Pioneer has completely re-engineered the PDP-428XDA plasma to produce a high performance TV -- prepare to be blown away by the deep blacks, rich colours and natural looking picture.
It's no secret that Pioneer has a long history of excellent televisions. We've looked at a good few of them over the years, and they have never failed to impress us. If the new Kuro screens don't live up to their hype, Pioneer has plenty to lose.
What is all this Kuro business anyway, and why does it matter? Simply put, Kuro translates from Japanese to 'black'. So Pioneer is essentially claiming that these screens are capable of producing the deepest blacks around. Indeed, they actually put a number on this in their press material, claiming 80 per cent better blacks. Is it true? To find out, we looked at the PDP-428XDA, the 720p Kuro screen.
Firstly, the 8XDA range is nothing short of beautiful. Where Pioneer has got it spot on is the simplicity and understated finish. This isn't an ostentatious TV -- it's simple and clean looking and will fit into any home.
The remote control continues this fabulous styling. It seems to say, 'we know you pay more for Pioneer TVs but there is a reason'. For a start, it's made out of metal, so it has a reassuring weight and balance. The buttons on the remote are excellent, too. They have a nice feel, and they don't squelch around like some do.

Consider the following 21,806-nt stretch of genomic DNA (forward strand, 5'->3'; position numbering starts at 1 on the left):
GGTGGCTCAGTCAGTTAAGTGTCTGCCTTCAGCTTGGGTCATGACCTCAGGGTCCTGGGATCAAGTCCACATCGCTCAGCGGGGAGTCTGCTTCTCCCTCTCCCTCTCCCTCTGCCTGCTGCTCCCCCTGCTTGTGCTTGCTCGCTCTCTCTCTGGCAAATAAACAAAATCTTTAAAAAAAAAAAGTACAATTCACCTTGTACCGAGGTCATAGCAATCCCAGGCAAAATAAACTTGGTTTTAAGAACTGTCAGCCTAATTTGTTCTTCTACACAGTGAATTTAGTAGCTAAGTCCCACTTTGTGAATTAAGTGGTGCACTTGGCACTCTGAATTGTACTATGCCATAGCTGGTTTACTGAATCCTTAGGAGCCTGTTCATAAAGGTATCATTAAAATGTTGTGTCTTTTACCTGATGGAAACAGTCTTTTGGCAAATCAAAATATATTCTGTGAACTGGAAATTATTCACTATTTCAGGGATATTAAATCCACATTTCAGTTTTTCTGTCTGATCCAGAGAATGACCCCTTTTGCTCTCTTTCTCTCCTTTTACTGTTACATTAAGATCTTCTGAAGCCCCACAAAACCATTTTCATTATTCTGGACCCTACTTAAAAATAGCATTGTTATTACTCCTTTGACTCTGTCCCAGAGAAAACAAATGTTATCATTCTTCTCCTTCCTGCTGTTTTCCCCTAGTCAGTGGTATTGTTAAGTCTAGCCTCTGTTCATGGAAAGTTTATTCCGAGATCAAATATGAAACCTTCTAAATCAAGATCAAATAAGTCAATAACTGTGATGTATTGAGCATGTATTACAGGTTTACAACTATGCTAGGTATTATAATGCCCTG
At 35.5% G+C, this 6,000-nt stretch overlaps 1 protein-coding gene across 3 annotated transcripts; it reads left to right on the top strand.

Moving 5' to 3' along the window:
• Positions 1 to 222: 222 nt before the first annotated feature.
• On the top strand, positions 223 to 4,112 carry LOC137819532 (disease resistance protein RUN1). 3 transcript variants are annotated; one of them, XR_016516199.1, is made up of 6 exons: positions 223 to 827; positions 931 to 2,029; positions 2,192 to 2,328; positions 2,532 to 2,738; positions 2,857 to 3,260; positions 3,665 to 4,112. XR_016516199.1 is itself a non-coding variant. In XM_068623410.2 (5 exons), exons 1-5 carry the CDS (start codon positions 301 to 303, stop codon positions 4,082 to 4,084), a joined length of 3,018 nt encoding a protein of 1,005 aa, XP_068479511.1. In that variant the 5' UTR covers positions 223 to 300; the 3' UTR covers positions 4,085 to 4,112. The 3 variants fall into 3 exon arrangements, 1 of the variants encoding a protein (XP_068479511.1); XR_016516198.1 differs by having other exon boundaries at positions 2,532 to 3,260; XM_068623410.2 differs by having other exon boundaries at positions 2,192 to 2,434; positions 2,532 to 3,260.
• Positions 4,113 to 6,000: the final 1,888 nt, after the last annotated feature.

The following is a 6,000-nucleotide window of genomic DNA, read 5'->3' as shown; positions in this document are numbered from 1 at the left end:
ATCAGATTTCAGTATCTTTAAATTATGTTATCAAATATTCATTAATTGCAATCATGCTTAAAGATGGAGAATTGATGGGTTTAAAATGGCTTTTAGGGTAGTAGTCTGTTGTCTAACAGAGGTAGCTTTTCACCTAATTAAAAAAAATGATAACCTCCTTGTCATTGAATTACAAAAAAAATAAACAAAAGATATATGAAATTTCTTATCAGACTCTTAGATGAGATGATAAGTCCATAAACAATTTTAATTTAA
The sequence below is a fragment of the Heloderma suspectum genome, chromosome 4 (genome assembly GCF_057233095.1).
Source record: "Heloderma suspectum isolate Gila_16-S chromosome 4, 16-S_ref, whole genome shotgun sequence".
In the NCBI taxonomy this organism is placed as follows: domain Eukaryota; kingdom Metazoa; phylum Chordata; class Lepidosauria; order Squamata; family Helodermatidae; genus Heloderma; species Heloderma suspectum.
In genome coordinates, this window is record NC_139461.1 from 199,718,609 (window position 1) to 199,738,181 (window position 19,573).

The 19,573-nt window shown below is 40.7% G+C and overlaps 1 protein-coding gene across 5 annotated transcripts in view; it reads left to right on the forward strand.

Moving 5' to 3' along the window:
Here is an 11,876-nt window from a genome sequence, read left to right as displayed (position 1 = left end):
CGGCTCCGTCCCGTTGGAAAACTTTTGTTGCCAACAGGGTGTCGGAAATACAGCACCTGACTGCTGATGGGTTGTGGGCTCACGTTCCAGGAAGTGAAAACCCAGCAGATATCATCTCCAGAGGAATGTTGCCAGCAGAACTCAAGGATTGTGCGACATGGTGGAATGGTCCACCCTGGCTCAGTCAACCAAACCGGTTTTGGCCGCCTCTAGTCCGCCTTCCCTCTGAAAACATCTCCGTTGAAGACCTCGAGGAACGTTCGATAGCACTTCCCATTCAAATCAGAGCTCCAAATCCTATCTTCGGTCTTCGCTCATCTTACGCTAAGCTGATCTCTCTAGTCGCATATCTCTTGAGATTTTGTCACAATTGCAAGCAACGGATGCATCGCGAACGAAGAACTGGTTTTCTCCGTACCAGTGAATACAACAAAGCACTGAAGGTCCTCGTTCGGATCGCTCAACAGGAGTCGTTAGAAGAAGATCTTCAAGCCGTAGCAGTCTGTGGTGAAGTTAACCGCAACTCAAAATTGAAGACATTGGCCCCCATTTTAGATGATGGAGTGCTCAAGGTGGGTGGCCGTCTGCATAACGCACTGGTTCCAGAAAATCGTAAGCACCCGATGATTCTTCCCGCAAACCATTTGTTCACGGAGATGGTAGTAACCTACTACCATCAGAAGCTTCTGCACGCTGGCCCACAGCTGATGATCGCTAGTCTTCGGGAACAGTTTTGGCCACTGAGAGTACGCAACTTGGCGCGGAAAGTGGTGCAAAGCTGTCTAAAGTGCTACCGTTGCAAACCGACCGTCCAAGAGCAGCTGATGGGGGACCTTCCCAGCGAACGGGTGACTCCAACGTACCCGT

The logical styling continues to the back of the TV. There, you will find all the inputs you need, including a trio of HDMI sockets, VGA and component video inputs that all serve high-definition material. The rear panel is home to a set of audio outputs. There are RCA stereo out, optical digital out and a subwoofer out. The rear inputs are also sensibly located within a recess designed to make wall mounting easier.
On the right hand side of the screen, there is another input panel, where you'll find S-Video and composite video in, as well as a USB connection, which we'll go into shortly.
Features and Performance
Pioneer has built a number of features into this television designed to maximise its performance. First, there are the multitudes of processing systems, all of which have indecipherable names, the best of which is: 'true matrix imaging with deep waffle rib structure'. Despite the somewhat ludicrous name, this feature is key to producing a brighter image with less blur. It does this by separating the pixels in deeper channels, giving them more room away from their neighbours. There are some good explanations of the technology on the Kuro website.
The 428XD also improves its picture quality by adjusting the brightness of the screen depending on the ambient light levels and the content you're watching. There is a light sensor in the corner of the screen that monitors your surroundings and removes the need to mess about with settings manually. This isn't a new trick but if you watch TV during the day, you'll want to have the brightness higher than in a dark room at night.
Pioneer includes a USB socket on this TV which enables you to view your photos on screen, although it requires that you plug in a USB host compatible device. We tested this feature with some small images we downloaded off the Internet, and some shots from a dSLR. The Web images worked fine but the larger-sized images appeared to freeze the TV, and we had to reset it before it would respond again.